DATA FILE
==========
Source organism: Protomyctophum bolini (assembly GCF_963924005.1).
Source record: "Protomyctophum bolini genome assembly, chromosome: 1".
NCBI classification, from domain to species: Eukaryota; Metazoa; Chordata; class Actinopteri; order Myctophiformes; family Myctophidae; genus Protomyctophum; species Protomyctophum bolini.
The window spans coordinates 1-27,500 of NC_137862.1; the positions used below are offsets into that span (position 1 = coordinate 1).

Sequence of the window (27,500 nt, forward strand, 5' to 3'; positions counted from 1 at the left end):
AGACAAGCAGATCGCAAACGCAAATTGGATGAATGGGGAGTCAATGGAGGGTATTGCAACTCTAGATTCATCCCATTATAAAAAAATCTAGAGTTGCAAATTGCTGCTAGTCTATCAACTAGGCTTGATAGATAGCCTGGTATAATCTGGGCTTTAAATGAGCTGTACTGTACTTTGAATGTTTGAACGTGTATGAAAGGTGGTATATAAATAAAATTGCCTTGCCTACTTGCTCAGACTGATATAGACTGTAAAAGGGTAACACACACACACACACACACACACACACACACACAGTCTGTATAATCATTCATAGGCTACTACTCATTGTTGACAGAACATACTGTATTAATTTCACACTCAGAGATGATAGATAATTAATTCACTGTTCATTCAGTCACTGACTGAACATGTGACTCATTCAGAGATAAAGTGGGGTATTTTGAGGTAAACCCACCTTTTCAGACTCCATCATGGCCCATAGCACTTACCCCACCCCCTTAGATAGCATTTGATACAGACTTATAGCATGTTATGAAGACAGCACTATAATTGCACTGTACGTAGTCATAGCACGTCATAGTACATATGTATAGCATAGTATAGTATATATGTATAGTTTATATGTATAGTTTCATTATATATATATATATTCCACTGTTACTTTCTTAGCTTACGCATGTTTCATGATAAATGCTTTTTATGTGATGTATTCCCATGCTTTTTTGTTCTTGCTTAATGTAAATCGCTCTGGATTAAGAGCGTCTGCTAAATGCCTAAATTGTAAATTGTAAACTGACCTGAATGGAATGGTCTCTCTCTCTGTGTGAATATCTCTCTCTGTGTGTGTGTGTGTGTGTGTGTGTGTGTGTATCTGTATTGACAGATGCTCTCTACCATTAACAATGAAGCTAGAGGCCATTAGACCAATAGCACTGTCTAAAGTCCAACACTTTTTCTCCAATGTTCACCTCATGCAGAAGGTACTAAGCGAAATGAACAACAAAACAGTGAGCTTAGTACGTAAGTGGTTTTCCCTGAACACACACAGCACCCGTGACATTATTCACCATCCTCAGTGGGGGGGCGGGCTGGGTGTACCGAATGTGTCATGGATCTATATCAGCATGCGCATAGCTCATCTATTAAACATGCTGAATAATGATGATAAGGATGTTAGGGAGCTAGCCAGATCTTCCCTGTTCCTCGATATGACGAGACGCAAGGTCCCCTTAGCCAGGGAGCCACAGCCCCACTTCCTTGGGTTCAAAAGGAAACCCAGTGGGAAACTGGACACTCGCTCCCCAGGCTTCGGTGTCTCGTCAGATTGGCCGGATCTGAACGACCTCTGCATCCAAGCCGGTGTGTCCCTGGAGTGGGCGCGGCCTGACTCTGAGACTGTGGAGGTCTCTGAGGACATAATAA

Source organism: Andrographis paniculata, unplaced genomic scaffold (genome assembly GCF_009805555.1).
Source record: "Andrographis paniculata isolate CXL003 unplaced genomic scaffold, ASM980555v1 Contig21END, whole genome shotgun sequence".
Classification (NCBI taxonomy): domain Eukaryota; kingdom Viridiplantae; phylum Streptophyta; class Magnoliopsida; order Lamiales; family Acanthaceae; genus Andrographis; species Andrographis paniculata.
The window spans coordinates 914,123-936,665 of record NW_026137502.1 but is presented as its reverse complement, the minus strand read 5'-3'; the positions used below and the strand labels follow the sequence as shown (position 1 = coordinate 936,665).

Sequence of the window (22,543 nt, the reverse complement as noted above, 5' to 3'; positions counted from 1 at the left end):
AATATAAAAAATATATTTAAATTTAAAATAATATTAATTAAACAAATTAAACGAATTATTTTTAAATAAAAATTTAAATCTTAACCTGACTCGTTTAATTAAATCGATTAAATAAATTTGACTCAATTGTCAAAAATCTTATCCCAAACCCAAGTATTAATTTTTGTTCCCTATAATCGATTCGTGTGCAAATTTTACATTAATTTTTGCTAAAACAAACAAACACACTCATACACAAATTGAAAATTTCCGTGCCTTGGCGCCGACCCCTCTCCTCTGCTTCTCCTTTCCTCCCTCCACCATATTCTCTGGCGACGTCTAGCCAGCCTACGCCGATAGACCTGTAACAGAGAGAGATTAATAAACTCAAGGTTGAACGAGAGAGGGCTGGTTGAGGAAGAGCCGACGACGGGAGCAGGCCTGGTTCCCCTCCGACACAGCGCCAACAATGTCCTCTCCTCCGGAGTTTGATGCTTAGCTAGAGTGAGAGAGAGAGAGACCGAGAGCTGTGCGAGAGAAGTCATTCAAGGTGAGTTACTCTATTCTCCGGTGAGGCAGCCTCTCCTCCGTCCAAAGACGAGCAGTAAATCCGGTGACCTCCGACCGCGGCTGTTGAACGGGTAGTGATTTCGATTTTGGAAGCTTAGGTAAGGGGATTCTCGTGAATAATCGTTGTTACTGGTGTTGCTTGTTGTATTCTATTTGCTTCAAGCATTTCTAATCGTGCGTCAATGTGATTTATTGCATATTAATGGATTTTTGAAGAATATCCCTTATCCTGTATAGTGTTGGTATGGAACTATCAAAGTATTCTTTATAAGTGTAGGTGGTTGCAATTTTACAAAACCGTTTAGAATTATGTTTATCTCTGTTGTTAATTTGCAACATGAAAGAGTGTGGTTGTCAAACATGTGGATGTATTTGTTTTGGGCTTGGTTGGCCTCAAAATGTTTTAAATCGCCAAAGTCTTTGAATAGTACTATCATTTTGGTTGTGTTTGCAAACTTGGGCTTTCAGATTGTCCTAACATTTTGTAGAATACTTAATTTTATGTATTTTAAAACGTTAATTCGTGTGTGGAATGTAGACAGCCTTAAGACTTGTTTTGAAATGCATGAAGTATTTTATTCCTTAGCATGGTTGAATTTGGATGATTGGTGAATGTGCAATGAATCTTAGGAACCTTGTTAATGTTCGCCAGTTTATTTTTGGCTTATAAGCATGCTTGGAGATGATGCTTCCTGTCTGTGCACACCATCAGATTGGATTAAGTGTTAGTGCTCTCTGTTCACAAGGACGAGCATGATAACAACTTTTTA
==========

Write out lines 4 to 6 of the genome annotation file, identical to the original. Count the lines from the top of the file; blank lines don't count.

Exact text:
The window spans coordinates 1-27,500 of NC_137862.1; the positions used below are offsets into that span (position 1 = coordinate 1).

Sequence of the window (27,500 nt, forward strand, 5' to 3'; positions counted from 1 at the left end):
AGACAAGCAGATCGCAAACGCAAATTGGATGAATGGGGAGTCAATGGAGGGTATTGCAACTCTAGATTCATCCCATTATAAAAAAATCTAGAGTTGCAAATTGCTGCTAGTCTATCAACTAGGCTTGATAGATAGCCTGGTATAATCTGGGCTTTAAATGAGCTGTACTGTACTTTGAATGTTTGAACGTGTATGAAAGGTGGTATATAAATAAAATTGCCTTGCCTACTTGCTCAGACTGATATAGACTGTAAAAGGGTAACACACACACACACACACACACACACACACACACAGTCTGTATAATCATTCATAGGCTACTACTCATTGTTGACAGAACATACTGTATTAATTTCACACTCAGAGATGATAGATAATTAATTCACTGTTCATTCAGTCACTGACTGAACATGTGACTCATTCAGAGATAAAGTGGGGTATTTTGAGGTAAACCCACCTTTTCAGACTCCATCATGGCCCATAGCACTTACCCCACCCCCTTAGATAGCATTTGATACAGACTTATAGCATGTTATGAAGACAGCACTATAATTGCACTGTACGTAGTCATAGCACGTCATAGTACATATGTATAGCATAGTATAGTATATATGTATAGTTTATATGTATAGTTTCATTATATATATATATATTCCACTGTTACTTTCTTAGCTTACGCATGTTTCATGATAAATGCTTTTTATGTGATGTATTCCCATGCTTTTTTGTTCTTGCTTAATGTAAATCGCTCTGGATTAAGAGCGTCTGCTAAATGCCTAAATTGTAAATTGTAAACTGACCTGAATGGAATGGTCTCTCTCTCTGTGTGAATATCTCTCTCTGTGTGTGTGTGTGTGTGTGTGTGTGTGTGTATCTGTATTGACAGATGCTCTCTACCATTAACAATGAAGCTAGAGGCCATTAGACCAATAGCACTGTCTAAAGTCCAACACTTTTTCTCCAATGTTCACCTCATGCAGAAGGTACTAAGCGAAATGAACAACAAAACAGTGAGCTTAGTACGTAAGTGGTTTTCCCTGAACACACACAGCACCCGTGACATTATTCACCATCCTCAGTGGGGGGGCGGGCTGGGTGTACCGAATGTGTCATGGATCTATATCAGCATGCGCATAGCTCATCTATTAAACATGCTGAATAATGATGATAAGGATGTTAGGGAGCTAGCCAGATCTTCCCTGTTCCTCGATATGACGAGACGCAAGGTCCCCTTAGCCAGGGAGCCACAGCCCCACTTCCTTGGGTTCAAAAGGAAACCCAGTGGGAAACTGGACACTCGCTCCCCAGGCTTCGGTGTCTCGTCAGATTGGCCGGATCTGAACGACCTCTGCATCCAAGCCGGTGTGTCCCTGGAGTGGGCGCGGCCTGACTCTGAGACTGTGGAGGTCTCTGAGGACATAATAA